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Duke Ellington's Music Strikes A Chord For Black History Month In Greenwich

Duke Ellington was a giant of American music and he will be celebrated in a concert of his music at Greenwich Library on Saturday as part of Black History Month.
Duke Ellington was a giant of American music and he will be celebrated in a concert of his music at Greenwich Library on Saturday as part of Black History Month. Photo Credit: Contributed
Bennie Wallace of Greenwich will lead a band in playing Duke Ellington's music at Greenwich Library on Saturday. The performance is part of Black History Month.
Bennie Wallace of Greenwich will lead a band in playing Duke Ellington's music at Greenwich Library on Saturday. The performance is part of Black History Month. Photo Credit: Contributed
Billy Drummond
Billy Drummond Photo Credit: Contributed
Bobby Broom
Bobby Broom Photo Credit: Contributed
Donald Vega
Donald Vega Photo Credit: Contributed
George Mraz
George Mraz Photo Credit: Contributed
Luisito Quintero
Luisito Quintero Photo Credit: Contributed

GREENWICH, Conn. -- The compositions of one of the giants of American music will be performed at an event to celebrate Black History Month on Saturday at the Greenwich Library that is sure to be standing room only.

BackCountry Jazz will perform the music of Duke Ellington in a concert followed by panel discussion on his music and contribution to American life. The doors open at 3 p.m., and the concert begins at 3:30 p.m. The weekend kicks off with a Friends Friday Film screening of "Paris Blues" on Friday at 8 p.m. Doors open at 7:40 p.m.

The group is directed by 20-year Greenwich resident and tenor saxophone master Bennie Wallace. He has performed the past two years in Black History Month musical events at the library that have been a big success.

"The fire marshal was turning people away so I guess you could say it went well," Wallace said with a laugh.

Ellington, who died in 1974 at the age of 75, was an innovator, Wallace said, who had a profound influence on American music.

"He was a catalyst for a lot of innovations and what has happened in music," he said. "A lot of European harmonic influence came into jazz through him."

Ellington was also unique in how he chose his musicians.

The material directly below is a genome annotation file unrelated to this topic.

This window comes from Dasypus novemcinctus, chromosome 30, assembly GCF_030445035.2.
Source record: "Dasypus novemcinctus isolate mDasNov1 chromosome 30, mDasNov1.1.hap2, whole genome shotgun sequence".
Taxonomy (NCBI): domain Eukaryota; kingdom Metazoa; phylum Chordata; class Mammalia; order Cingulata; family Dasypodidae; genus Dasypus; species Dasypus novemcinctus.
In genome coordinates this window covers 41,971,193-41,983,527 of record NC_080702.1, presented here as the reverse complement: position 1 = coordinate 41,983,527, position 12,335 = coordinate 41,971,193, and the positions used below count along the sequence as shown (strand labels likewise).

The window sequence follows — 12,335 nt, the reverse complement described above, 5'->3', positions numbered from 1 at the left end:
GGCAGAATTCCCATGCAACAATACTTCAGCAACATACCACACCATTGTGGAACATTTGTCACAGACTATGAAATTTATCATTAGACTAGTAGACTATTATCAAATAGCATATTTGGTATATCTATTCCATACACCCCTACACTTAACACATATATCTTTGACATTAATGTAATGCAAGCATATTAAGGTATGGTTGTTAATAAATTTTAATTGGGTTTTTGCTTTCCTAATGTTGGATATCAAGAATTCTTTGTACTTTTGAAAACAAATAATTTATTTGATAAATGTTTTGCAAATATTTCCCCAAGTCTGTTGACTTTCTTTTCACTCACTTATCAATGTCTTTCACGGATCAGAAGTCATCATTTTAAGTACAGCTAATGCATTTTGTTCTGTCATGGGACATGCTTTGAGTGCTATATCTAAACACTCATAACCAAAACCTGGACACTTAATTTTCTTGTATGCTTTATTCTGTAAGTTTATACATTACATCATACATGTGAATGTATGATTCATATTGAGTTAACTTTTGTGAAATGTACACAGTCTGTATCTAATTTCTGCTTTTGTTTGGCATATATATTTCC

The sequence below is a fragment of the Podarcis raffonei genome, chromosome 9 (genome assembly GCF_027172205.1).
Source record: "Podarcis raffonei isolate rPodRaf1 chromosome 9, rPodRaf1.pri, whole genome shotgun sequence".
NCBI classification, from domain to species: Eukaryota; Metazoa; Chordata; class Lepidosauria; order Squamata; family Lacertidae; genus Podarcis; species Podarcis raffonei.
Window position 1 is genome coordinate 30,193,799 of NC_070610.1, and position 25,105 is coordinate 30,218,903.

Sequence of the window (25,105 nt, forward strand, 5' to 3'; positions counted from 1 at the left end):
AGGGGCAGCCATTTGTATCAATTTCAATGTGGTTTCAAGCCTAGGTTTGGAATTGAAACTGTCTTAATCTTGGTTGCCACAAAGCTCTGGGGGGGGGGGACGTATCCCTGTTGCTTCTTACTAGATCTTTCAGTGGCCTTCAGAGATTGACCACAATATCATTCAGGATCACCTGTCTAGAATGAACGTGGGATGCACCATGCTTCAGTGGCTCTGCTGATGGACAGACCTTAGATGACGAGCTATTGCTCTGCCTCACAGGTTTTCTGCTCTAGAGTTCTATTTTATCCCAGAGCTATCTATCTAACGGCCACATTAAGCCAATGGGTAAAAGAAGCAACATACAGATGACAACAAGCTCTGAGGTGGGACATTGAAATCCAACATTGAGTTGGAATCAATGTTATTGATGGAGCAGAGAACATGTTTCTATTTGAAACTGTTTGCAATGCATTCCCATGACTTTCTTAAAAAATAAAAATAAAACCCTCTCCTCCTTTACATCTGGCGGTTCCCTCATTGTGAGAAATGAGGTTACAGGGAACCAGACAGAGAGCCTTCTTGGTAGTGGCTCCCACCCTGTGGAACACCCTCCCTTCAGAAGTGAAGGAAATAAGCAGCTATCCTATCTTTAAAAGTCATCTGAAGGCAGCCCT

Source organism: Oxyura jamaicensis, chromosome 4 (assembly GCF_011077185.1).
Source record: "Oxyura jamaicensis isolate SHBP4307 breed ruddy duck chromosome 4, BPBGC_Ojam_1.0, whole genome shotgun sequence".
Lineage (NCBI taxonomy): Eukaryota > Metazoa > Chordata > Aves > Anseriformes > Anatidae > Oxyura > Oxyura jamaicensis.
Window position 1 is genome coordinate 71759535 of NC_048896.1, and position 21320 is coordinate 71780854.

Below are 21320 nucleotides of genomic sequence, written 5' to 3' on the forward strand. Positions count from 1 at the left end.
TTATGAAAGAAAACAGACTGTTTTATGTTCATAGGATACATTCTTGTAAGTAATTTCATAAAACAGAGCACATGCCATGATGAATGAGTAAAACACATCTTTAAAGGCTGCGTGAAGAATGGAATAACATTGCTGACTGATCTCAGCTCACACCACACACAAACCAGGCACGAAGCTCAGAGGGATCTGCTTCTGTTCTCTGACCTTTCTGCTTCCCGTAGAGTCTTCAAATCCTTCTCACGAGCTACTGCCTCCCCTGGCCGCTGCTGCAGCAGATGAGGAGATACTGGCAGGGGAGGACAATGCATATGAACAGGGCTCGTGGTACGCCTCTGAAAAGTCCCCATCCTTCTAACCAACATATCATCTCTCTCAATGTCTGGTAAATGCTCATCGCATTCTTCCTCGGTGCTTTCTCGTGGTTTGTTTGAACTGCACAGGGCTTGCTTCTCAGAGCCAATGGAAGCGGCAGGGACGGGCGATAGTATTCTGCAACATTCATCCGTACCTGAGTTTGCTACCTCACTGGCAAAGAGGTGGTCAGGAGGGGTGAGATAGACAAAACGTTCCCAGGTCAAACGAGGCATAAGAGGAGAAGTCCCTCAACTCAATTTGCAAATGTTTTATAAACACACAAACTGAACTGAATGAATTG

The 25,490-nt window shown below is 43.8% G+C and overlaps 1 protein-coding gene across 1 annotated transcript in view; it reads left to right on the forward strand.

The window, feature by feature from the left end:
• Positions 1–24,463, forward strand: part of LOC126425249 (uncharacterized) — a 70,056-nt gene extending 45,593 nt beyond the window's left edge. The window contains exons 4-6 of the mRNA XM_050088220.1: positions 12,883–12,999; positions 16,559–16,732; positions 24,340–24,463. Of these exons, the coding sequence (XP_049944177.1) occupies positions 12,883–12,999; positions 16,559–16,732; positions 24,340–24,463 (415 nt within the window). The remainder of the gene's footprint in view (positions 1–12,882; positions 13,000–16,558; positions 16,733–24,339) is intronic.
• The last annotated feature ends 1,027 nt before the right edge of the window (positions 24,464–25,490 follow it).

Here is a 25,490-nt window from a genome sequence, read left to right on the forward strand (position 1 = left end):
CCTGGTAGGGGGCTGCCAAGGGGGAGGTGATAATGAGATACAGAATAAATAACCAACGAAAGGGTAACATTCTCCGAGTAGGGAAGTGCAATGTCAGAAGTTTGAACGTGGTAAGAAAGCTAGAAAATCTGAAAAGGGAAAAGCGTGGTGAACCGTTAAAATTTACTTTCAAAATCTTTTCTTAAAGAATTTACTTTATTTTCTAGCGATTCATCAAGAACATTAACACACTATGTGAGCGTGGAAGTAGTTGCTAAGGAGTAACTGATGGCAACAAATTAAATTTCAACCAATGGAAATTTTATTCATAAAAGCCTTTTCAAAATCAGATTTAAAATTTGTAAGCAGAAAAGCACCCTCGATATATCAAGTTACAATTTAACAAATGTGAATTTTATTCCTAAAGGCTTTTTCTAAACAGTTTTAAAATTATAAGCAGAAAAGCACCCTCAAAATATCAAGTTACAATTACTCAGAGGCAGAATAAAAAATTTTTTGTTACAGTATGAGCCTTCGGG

"He hired individuals. Ellington said he wanted them to be No. 1 of themselves and not No. 2 of someone else," Wallace said. That insistence on individuality and respect for their talent could be seen in the music Ellington's band performed, he said.

"His band wouldn't play the same thing every night. They were always changing it around," Wallace said. "They got bored doing the same thing every night."

That was a difference between Ellington and another famous Big Band leader, Benny Goodman, who always hired the best technical musicians, he said. But if the musicians left the band, they would be replaced by someone else just as talented but who played exactly the same as his predecessor.

In Ellington's band, if a musician left, the music wouldn't sound the same because of Ellington's desire to hire musicians who brought their own interpretation to the music, Wallace said.

Joining Wallace will be a singular collection of talent. The group will feature pianist Donald Vega, guitarist Bobby Broom, bassist George Mraz, percussionist Luisito Quintero and drummer Billy Drummond. They have all played in top bands including Sonny Rollins, Oscar Peterson and Carlos Santana, among others.

Wallace is a tenor saxophonist, composer and recording artist for more than three decades. Additionally he has released over 20 jazz recordings and is the composer for the Oscar-nominated films "Little Surprises" and "Redux Riding Hood." Composer credits include "Bull Durham," Paul Newman's "Blaze," and "White Men Can't Jump," among others.

Vocalist Charenee Wade will also perform on a couple of songs, Wallace said. She performed at the last two events.

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